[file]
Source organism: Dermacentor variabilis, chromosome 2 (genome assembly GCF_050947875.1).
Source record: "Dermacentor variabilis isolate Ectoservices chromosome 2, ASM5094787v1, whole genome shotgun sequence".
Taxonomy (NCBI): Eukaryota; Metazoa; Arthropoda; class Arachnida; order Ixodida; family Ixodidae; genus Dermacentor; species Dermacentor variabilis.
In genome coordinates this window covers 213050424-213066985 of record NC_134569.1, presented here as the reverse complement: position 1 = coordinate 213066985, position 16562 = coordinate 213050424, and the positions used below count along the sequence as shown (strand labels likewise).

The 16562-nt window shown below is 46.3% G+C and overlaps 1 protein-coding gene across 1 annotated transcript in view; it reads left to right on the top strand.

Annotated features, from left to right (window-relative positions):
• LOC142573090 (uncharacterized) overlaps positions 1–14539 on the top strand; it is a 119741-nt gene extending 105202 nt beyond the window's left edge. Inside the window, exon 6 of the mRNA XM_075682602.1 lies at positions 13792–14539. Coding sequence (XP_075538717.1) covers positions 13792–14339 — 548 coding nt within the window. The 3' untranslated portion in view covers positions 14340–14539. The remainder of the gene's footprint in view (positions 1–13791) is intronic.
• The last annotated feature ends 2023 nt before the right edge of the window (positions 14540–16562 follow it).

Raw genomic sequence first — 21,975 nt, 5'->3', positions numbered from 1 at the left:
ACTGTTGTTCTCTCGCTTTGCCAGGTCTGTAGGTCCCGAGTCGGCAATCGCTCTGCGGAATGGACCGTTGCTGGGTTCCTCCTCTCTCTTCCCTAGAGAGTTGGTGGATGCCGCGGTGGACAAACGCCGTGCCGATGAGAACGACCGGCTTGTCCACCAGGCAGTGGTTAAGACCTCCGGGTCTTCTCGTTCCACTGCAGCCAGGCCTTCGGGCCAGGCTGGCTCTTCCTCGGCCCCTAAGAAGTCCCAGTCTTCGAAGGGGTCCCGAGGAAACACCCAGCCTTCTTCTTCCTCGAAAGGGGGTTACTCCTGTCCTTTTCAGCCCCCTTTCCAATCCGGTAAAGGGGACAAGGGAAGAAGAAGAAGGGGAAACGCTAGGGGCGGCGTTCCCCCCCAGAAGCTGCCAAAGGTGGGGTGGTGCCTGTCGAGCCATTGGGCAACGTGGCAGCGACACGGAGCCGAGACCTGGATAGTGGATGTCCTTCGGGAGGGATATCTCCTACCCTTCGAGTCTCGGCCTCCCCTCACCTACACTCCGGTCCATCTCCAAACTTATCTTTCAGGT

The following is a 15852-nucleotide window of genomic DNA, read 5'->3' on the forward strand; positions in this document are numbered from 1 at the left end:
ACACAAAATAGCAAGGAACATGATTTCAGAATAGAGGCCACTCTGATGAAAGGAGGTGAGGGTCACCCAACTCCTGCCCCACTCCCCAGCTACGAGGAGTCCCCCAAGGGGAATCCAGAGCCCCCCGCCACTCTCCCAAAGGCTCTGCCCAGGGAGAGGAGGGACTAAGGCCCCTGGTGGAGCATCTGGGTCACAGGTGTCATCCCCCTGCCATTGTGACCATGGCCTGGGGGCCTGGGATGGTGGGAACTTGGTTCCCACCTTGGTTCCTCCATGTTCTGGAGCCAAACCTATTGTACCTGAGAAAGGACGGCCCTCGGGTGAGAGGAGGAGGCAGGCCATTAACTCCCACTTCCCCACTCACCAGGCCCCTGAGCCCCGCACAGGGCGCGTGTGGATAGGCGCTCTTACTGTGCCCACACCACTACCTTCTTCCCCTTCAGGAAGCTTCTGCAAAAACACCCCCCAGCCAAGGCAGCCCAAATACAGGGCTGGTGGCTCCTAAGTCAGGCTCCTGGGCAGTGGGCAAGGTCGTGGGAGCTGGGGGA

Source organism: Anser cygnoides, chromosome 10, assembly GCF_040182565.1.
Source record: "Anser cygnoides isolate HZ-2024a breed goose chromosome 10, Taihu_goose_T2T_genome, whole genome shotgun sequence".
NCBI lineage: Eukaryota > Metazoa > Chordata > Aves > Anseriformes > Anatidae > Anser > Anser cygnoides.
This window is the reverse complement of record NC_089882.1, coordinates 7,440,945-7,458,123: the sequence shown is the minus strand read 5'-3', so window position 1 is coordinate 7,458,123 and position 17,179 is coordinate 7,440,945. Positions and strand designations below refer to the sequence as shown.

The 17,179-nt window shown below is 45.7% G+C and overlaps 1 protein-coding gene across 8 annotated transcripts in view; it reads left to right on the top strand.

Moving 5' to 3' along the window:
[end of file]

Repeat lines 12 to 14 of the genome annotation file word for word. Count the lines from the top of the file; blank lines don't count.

ACACAAAATAGCAAGGAACATGATTTCAGAATAGAGGCCACTCTGATGAAAGGAGGTGAGGGTCACCCAACTCCTGCCCCACTCCCCAGCTACGAGGAGTCCCCCAAGGGGAATCCAGAGCCCCCCGCCACTCTCCCAAAGGCTCTGCCCAGGGAGAGGAGGGACTAAGGCCCCTGGTGGAGCATCTGGGTCACAGGTGTCATCCCCCTGCCATTGTGACCATGGCCTGGGGGCCTGGGATGGTGGGAACTTGGTTCCCACCTTGGTTCCTCCATGTTCTGGAGCCAAACCTATTGTACCTGAGAAAGGACGGCCCTCGGGTGAGAGGAGGAGGCAGGCCATTAACTCCCACTTCCCCACTCACCAGGCCCCTGAGCCCCGCACAGGGCGCGTGTGGATAGGCGCTCTTACTGTGCCCACACCACTACCTTCTTCCCCTTCAGGAAGCTTCTGCAAAAACACCCCCCAGCCAAGGCAGCCCAAATACAGGGCTGGTGGCTCCTAAGTCAGGCTCCTGGGCAGTGGGCAAGGTCGTGGGAGCTGGGGGA

Source organism: Anser cygnoides, chromosome 10, assembly GCF_040182565.1.
Source record: "Anser cygnoides isolate HZ-2024a breed goose chromosome 10, Taihu_goose_T2T_genome, whole genome shotgun sequence".